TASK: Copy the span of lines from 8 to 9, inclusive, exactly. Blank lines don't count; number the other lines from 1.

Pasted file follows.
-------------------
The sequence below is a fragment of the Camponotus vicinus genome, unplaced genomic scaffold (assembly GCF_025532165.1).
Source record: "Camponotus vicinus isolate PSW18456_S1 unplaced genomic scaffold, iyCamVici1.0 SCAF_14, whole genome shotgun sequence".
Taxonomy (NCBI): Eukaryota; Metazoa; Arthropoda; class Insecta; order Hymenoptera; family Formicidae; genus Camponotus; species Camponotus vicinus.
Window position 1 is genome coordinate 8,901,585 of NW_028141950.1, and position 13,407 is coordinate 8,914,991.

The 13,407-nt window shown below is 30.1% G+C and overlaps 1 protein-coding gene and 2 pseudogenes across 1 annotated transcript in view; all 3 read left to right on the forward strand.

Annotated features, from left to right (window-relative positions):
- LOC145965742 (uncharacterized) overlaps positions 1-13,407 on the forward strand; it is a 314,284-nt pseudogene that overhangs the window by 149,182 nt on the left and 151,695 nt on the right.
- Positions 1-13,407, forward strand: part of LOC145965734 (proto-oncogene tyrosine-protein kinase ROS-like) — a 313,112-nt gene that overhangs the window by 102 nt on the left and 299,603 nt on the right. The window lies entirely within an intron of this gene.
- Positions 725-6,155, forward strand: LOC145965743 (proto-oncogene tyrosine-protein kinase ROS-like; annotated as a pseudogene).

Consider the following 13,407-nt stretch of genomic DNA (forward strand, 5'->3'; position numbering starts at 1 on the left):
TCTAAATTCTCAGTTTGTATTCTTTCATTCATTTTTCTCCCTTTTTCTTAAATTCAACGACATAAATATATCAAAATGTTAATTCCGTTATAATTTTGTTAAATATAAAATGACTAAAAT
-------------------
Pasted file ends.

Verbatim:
- Positions 1-13,407, forward strand: part of LOC145965734 (proto-oncogene tyrosine-protein kinase ROS-like) — a 313,112-nt gene that overhangs the window by 102 nt on the left and 299,603 nt on the right. The window lies entirely within an intron of this gene.
- Positions 725-6,155, forward strand: LOC145965743 (proto-oncogene tyrosine-protein kinase ROS-like; annotated as a pseudogene).